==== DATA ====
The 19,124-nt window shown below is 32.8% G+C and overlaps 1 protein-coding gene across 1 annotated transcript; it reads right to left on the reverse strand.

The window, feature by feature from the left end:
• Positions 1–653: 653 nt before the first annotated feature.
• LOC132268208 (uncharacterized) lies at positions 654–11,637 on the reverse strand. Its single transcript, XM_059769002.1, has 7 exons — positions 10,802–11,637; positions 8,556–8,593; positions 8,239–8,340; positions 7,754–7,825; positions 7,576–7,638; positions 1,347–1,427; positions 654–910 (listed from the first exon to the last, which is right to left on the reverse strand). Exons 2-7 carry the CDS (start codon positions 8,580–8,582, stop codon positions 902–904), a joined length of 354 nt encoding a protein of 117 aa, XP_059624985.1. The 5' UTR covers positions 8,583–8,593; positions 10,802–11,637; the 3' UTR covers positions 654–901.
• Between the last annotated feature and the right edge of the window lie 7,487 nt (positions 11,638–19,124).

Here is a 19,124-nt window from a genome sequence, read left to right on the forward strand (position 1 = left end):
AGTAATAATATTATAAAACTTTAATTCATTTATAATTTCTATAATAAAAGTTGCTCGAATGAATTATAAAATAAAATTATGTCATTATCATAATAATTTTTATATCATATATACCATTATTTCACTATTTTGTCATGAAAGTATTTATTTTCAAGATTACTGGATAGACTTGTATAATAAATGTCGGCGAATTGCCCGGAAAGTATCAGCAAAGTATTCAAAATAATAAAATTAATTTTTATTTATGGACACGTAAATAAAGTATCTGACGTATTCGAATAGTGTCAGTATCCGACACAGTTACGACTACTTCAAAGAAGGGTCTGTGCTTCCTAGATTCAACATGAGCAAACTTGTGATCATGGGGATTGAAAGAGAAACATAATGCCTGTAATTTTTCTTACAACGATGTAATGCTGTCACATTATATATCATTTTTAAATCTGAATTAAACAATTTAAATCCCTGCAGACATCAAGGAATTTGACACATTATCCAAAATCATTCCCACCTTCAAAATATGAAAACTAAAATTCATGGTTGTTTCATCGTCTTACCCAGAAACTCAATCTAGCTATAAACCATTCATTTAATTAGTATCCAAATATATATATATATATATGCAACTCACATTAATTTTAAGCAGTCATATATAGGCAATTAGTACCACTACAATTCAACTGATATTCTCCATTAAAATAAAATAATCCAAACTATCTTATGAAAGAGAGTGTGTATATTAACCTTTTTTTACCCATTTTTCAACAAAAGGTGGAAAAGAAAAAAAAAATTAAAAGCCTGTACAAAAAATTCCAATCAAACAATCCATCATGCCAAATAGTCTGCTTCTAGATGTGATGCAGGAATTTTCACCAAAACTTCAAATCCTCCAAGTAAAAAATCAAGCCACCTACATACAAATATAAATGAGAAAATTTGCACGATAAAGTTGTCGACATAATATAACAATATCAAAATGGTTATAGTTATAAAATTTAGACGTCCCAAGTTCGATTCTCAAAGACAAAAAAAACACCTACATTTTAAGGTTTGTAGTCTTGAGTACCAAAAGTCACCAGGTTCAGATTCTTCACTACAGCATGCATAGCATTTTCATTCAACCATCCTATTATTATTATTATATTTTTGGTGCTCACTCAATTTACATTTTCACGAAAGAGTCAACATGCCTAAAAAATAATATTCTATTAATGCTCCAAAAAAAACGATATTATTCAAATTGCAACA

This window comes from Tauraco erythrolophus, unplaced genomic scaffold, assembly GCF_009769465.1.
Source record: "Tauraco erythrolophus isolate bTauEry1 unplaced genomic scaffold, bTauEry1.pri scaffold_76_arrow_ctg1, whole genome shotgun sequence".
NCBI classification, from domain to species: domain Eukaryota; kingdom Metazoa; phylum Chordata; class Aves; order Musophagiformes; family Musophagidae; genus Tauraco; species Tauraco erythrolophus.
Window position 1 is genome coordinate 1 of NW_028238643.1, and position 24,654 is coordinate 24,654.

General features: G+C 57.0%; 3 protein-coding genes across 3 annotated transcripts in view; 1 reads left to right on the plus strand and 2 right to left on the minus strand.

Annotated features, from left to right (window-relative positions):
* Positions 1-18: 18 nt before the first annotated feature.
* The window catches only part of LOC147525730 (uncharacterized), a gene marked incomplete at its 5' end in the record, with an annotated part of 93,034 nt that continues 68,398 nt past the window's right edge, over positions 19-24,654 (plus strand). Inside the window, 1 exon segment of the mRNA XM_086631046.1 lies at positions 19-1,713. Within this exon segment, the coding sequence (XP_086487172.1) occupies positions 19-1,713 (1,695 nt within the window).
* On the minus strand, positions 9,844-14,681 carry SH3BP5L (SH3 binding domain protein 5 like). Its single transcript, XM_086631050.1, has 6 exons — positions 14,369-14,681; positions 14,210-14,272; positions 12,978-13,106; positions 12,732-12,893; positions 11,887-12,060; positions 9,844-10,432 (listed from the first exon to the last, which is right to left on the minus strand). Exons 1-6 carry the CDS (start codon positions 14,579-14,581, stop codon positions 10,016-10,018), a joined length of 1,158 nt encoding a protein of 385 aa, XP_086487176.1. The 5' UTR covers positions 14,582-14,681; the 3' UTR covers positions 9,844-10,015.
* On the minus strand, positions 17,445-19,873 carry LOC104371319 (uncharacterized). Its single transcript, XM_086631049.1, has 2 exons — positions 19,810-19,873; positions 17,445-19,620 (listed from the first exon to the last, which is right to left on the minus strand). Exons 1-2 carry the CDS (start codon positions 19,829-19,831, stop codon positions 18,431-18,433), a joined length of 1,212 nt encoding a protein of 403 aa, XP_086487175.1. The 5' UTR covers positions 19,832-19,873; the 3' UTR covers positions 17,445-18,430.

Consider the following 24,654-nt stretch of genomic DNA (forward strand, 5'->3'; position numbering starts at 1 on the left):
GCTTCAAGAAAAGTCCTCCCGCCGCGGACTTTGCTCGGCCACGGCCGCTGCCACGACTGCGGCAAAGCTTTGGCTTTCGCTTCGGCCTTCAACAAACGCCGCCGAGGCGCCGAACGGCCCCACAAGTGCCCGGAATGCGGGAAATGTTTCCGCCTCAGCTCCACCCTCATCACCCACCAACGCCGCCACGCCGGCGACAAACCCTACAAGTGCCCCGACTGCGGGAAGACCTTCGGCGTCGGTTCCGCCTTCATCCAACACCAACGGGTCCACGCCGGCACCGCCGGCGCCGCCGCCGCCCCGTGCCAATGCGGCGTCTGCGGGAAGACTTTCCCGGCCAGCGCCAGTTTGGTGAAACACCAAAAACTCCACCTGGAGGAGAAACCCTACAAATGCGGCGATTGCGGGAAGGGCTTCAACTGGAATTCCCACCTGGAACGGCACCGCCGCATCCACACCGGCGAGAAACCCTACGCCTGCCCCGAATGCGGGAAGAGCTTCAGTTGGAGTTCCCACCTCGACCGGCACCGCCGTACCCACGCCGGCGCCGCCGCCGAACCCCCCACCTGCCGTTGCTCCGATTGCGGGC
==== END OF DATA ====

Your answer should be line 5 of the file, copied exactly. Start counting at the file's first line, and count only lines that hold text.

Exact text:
• Between the last annotated feature and the right edge of the window lie 7,487 nt (positions 11,638–19,124).